there is a silence
© Photo by: Tiu Makkonen
Landscape oriented photo, showing a large arched stained glass window above the altar space at the end of the aisle in a chapel. There is a large clear perspex tank at the altar, filled with cylinders of ice, and a white woman with red hair and a coral pink dress is resting on the ice. Light is coming through the stained glass. There is LED striplighting on the floor and candles forming a path to the altar. From the performance of 'there is a silence', as part of Take Me Somewhere and the Adrian Howell's Award for Intimate Performance.
© Photo by: Colin Davison
Landscape oriented photo. In Baltic 39, a gallery space. There is a double bed entirely enclosed by panels of wood and doors. Inside the bed is made and looks cosy and inviting. There is a swag across the entrance preventing entry. On the walls inside are various curios and artifacts from the artist's life.
there is a silence promotional
© Photo by: Tiu Makkonen
A landscape oriented photo showing a white woman with red hair standing with an old fashioned walking stick in a river, on the ledge of a small waterfall. There is a large copper bowl filled with fire at her feet. She is wearing long coral coloured robes and is holding one hand out at hip level. There is a wall of stone behind her, the colours in the photo are grey and soft green and blue and black.
Amy Rosa is an award-winning artist based in Scotland. She makes live art, intimate performance, large scale sculptural installations, writing and photographic work about her experience of the world as a Disabled woman living with multiple chronic illnesses including Fibromyalgia and complex PTSD and speaks on panels on topics such as disability, class and living with multiple barriers.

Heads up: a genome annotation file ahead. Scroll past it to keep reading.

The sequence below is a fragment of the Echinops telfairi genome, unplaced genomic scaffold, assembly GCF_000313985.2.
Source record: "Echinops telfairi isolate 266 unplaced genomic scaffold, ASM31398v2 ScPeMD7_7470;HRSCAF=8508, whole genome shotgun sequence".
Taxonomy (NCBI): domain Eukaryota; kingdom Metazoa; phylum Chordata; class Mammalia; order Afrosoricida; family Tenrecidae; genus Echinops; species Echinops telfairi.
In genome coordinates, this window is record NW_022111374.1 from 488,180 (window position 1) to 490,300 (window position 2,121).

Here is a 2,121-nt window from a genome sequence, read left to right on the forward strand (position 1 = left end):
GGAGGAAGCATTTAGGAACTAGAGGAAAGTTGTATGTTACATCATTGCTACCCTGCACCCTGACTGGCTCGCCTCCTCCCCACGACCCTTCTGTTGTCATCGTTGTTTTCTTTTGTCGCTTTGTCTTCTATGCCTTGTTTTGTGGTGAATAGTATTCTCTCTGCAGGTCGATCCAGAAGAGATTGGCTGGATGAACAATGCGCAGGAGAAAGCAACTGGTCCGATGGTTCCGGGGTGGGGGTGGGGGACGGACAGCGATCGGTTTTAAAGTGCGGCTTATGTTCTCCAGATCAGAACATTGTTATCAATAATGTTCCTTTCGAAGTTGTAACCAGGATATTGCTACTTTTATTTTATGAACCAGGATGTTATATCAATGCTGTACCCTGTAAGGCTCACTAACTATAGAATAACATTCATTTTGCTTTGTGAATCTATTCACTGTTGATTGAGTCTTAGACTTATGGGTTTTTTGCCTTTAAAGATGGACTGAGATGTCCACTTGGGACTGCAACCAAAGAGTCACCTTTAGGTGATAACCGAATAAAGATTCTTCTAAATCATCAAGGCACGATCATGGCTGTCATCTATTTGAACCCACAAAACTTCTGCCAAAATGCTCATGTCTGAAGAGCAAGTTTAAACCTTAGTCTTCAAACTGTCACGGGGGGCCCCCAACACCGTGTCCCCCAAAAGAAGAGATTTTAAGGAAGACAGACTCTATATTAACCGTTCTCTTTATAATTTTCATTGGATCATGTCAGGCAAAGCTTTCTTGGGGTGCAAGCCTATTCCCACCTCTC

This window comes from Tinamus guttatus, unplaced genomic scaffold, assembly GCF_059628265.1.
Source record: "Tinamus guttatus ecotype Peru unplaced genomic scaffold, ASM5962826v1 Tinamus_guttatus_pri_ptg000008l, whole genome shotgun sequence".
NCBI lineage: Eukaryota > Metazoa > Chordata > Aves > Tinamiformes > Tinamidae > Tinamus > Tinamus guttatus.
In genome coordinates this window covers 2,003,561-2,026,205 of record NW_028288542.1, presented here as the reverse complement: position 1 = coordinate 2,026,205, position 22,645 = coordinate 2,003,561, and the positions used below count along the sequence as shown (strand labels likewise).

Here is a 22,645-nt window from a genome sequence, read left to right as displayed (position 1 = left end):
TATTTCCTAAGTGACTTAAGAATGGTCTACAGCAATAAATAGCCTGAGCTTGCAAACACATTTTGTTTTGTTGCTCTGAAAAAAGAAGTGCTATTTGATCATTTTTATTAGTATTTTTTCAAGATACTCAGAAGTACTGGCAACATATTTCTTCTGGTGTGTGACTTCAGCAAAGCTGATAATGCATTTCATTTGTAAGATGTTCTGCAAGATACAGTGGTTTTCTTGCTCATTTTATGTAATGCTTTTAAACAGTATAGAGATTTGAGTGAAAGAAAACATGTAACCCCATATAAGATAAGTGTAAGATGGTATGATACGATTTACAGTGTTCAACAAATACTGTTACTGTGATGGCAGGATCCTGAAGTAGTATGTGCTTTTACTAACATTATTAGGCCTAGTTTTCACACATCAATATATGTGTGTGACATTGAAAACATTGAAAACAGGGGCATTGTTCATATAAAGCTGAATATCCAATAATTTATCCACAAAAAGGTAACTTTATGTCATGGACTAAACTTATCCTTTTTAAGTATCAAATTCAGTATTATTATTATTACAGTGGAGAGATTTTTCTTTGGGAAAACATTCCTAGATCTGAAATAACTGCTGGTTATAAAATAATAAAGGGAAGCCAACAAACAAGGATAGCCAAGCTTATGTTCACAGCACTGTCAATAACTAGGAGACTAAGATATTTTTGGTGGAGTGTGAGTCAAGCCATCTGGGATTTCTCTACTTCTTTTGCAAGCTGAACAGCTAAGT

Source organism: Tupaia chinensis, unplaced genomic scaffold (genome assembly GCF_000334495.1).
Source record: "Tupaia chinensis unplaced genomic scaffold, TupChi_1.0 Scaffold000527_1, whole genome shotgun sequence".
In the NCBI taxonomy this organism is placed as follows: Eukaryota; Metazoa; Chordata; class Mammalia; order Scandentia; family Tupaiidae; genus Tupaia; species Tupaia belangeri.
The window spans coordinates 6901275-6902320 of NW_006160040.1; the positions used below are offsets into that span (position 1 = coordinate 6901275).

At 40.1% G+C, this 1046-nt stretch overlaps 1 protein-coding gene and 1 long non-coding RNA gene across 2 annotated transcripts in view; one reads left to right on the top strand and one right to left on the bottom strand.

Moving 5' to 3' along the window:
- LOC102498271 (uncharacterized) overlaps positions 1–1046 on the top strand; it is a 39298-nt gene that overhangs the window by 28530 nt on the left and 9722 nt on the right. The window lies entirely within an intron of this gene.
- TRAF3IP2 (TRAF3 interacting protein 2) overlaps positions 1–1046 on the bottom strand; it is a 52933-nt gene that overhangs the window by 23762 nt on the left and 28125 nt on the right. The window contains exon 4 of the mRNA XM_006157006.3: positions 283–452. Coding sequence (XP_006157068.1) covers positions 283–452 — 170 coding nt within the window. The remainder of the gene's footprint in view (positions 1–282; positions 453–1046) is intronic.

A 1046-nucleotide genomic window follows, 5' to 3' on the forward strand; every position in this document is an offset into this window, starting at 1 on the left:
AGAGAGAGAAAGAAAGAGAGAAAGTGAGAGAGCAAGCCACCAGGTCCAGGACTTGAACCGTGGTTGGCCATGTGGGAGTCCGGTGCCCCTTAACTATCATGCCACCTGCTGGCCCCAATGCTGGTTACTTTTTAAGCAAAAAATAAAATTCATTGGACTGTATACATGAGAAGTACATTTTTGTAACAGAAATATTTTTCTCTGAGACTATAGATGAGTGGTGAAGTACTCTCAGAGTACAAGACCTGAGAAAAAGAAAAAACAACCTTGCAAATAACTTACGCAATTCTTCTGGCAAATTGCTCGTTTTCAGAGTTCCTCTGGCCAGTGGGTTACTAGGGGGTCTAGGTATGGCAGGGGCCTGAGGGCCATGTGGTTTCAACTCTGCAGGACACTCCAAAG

She enjoys playing with perception of time and how it can be altered and explored through quiet, repeated acts and heightened states of reality. The act of installing structures for the purpose of meditation and reflection and creating symbolic action based works stem heavily from her personal fascination with ritual and nature and her own familial history of witchcraft.
She is in a position as an artist not only to provide vital representation for those who are often sidelined but to help lead the conversation on changing how Disabled people are seen and treated by society and governments. She wants to open up conversations around access, the politics of being a disabled person in the current hostile political climate and the other intersections of modes of oppression many of us experience.
Photo Credit Tiu Makkonen
“Much like the condition itself, the origins of the work remain unknown, and the audience are left alone to piece together their experience of it. Trying to find the language to explain this is difficult, with the piece spinning on the very idea of the unsayable, uncommunicable… I only graced it for a while. Caught a glimpse of something – then left. What I saw doesn’t exist anymore. It’s already gone. The body in change. It’ll never come back again. Bodies always changing, slipping from view, growing into something else.”
Andy Edwards, Exeunt Magazine